On my way to work this morning, I stepped out the front door and was not hit by a wall of heat. I was amazed. We’re currently at 75 degrees. w00t. Beginning of the end for summer heat. Soon I’ll have all the windows to the apartment open again. This makes me happy.
Stevie Steve Andersen, man of the cloth, was out to visit this weekend while attending to matters of God. We visited geek Mecca, fry’s electronics and went out for a couple of dinners. Good times.
The bulk of my weekend was spent reading a book for a project I am on. Not a thick book mind you, just a tough one to get through. Building Great Customer Experiences by Colin Shaw and John Ivens. I agree strongly with the spotlight review on that page. The authors constantly refer to another book they have written, and quote each other excessively. It’s clear they are promoting their own consultancy, but it’s far too much. I felt like I was reading an ad. Also, the subject matter was only given a cursory framework from which to understand and work. They made up some graphics, and had defining philosophies, but over-all, there was no framework guiding the reader through the process, just a bunch of concepts barfed out onto rough chapters. This lead to many instances of repetition and referencing earlier pages.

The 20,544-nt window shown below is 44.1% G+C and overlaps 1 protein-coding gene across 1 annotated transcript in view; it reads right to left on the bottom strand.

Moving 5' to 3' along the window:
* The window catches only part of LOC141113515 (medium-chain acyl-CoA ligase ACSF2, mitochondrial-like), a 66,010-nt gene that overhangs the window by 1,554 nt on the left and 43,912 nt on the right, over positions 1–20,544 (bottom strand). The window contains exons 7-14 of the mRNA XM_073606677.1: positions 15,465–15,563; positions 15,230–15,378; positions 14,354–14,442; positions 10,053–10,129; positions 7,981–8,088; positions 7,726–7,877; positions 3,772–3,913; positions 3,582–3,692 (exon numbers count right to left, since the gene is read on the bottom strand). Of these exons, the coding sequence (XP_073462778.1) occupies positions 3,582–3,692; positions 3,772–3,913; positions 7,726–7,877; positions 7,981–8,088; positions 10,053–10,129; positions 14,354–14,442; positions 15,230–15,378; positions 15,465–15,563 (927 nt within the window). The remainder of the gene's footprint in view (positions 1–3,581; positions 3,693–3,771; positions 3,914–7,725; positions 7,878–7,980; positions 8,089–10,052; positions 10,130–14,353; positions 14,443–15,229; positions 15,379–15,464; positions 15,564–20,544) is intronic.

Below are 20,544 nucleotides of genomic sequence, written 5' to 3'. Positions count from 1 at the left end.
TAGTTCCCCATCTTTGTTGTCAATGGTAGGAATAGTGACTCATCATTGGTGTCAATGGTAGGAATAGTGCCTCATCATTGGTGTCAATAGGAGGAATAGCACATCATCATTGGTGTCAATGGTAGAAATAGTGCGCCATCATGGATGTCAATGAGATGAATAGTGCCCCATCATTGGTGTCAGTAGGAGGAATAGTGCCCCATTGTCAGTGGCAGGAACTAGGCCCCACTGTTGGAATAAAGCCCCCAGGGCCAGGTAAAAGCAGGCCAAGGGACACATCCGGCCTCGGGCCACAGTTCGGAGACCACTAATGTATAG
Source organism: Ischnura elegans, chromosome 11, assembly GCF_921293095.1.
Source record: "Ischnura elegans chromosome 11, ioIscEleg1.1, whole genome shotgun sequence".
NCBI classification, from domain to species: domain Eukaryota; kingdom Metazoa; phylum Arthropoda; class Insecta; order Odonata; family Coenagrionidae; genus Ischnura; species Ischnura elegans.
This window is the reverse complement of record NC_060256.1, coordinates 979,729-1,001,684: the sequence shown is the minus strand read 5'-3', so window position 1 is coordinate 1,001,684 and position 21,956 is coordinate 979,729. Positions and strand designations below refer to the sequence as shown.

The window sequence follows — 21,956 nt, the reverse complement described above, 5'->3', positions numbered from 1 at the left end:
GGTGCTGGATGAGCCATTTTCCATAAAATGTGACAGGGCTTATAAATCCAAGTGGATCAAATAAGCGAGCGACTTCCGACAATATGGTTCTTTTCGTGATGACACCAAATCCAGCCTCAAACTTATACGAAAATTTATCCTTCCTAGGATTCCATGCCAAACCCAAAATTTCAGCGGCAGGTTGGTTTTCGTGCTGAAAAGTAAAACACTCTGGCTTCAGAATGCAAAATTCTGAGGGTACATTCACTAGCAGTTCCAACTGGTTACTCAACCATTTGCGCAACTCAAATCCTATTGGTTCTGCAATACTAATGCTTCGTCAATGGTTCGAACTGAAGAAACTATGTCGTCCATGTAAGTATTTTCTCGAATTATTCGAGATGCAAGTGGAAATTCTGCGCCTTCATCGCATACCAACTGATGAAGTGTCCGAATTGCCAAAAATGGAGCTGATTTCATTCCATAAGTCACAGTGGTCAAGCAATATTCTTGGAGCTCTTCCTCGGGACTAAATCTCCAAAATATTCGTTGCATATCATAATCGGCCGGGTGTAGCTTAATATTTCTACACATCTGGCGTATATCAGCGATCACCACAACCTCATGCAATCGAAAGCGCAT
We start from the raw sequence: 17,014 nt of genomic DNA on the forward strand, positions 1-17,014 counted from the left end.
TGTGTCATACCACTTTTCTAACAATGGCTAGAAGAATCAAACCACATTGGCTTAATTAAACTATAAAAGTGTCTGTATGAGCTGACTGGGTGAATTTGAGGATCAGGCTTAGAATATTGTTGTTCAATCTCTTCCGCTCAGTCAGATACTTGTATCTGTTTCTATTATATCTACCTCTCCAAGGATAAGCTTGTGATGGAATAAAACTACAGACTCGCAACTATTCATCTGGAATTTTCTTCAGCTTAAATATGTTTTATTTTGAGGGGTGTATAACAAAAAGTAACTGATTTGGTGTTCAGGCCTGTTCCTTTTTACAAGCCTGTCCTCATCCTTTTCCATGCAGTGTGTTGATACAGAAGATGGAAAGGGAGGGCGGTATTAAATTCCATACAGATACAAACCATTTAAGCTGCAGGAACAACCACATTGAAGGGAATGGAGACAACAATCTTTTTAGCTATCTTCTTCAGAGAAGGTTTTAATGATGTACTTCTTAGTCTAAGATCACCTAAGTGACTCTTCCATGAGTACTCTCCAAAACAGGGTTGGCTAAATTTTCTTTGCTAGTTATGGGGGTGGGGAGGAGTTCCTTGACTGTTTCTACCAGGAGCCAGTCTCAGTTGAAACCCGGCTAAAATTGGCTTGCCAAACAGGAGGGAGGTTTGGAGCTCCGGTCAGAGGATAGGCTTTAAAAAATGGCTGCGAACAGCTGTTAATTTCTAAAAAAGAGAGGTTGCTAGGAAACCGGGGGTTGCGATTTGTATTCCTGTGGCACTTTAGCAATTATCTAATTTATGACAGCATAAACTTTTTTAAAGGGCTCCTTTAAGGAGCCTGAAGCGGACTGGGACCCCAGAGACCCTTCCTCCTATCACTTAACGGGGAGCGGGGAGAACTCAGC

I understand that Customer Experience Management is a relatively new discipline, but it is badly in need of best practices, and shared terminology and methodology. I read this book hoping to get a solid framework for how to implement CEM into an organization and instead got a lot of anecdotes, iffy statistics, and platitudes. Almost zero practical application work is done despite a lot of examples of their points from real work situations.
It could be that I was looking for the wrong thing though. For people new to CEM, or who need talking points and examples to sell CEM to their bosses, this is a good resource. It sets up the fundamental ideas of CEM well enough and touches on good points like employee satisfaction and engagement, albeit in a rambling disjointed fashion.
My advice to Colin and John would be to fire their editor, back off the constant self promotion, and think of their information in more linear structured way for better presentation in a book. The current “elaborated powerpoint” style of this book is just painful to read for people looking for practical application of CEM ideas.
The project I am on is concerned with CEM, and it’s becoming more and more clear how large its scope will be if done right. I’m not certain that our leadership is aware of how sweeping the changes will be, and how receptive they will be when they find out. We recently went through massive restructuring around a loosely related initiative and I wonder how much momentum we’ll be able to generate.
I’ve been working a lot more since being put on the project, and doing a lot of off hours work. I like it in the sense that it’s a little more brainy and high concept than my other work, but its consuming my free time, which isn’t so cool. I’ve been dreaming about work which is a bad sign. Need to find a way to back off a little bit and relax.